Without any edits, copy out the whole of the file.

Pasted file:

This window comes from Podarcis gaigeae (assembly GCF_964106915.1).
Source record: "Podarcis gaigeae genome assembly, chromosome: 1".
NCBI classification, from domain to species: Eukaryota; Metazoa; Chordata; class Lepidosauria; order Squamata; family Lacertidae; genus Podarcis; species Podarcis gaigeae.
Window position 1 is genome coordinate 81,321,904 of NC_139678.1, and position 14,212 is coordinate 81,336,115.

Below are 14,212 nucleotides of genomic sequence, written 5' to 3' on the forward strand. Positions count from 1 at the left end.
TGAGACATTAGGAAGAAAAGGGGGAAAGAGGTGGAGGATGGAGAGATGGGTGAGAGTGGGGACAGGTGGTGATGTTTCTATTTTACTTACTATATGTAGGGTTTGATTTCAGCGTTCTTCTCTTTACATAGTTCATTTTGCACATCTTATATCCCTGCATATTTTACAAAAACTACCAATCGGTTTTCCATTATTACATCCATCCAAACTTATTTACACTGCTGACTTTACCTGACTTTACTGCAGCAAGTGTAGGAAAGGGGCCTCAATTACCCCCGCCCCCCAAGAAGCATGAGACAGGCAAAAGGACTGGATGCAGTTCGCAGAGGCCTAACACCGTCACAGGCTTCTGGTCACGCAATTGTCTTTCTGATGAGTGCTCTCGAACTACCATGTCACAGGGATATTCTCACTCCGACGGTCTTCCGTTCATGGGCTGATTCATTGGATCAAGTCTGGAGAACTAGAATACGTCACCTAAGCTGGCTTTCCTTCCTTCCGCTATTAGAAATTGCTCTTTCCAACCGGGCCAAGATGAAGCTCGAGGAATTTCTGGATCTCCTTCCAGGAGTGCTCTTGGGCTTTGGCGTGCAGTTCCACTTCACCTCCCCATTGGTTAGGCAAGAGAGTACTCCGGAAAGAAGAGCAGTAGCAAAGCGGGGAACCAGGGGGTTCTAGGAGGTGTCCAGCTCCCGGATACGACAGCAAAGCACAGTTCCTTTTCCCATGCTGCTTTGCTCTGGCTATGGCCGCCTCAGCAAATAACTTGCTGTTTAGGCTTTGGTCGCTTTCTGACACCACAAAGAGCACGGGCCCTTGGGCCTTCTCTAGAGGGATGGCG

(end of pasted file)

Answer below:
This window comes from Podarcis gaigeae (assembly GCF_964106915.1).
Source record: "Podarcis gaigeae genome assembly, chromosome: 1".
NCBI classification, from domain to species: Eukaryota; Metazoa; Chordata; class Lepidosauria; order Squamata; family Lacertidae; genus Podarcis; species Podarcis gaigeae.
Window position 1 is genome coordinate 81,321,904 of NC_139678.1, and position 14,212 is coordinate 81,336,115.

Below are 14,212 nucleotides of genomic sequence, written 5' to 3' on the forward strand. Positions count from 1 at the left end.
TGAGACATTAGGAAGAAAAGGGGGAAAGAGGTGGAGGATGGAGAGATGGGTGAGAGTGGGGACAGGTGGTGATGTTTCTATTTTACTTACTATATGTAGGGTTTGATTTCAGCGTTCTTCTCTTTACATAGTTCATTTTGCACATCTTATATCCCTGCATATTTTACAAAAACTACCAATCGGTTTTCCATTATTACATCCATCCAAACTTATTTACACTGCTGACTTTACCTGACTTTACTGCAGCAAGTGTAGGAAAGGGGCCTCAATTACCCCCGCCCCCCAAGAAGCATGAGACAGGCAAAAGGACTGGATGCAGTTCGCAGAGGCCTAACACCGTCACAGGCTTCTGGTCACGCAATTGTCTTTCTGATGAGTGCTCTCGAACTACCATGTCACAGGGATATTCTCACTCCGACGGTCTTCCGTTCATGGGCTGATTCATTGGATCAAGTCTGGAGAACTAGAATACGTCACCTAAGCTGGCTTTCCTTCCTTCCGCTATTAGAAATTGCTCTTTCCAACCGGGCCAAGATGAAGCTCGAGGAATTTCTGGATCTCCTTCCAGGAGTGCTCTTGGGCTTTGGCGTGCAGTTCCACTTCACCTCCCCATTGGTTAGGCAAGAGAGTACTCCGGAAAGAAGAGCAGTAGCAAAGCGGGGAACCAGGGGGTTCTAGGAGGTGTCCAGCTCCCGGATACGACAGCAAAGCACAGTTCCTTTTCCCATGCTGCTTTGCTCTGGCTATGGCCGCCTCAGCAAATAACTTGCTGTTTAGGCTTTGGTCGCTTTCTGACACCACAAAGAGCACGGGCCCTTGGGCCTTCTCTAGAGGGATGGCG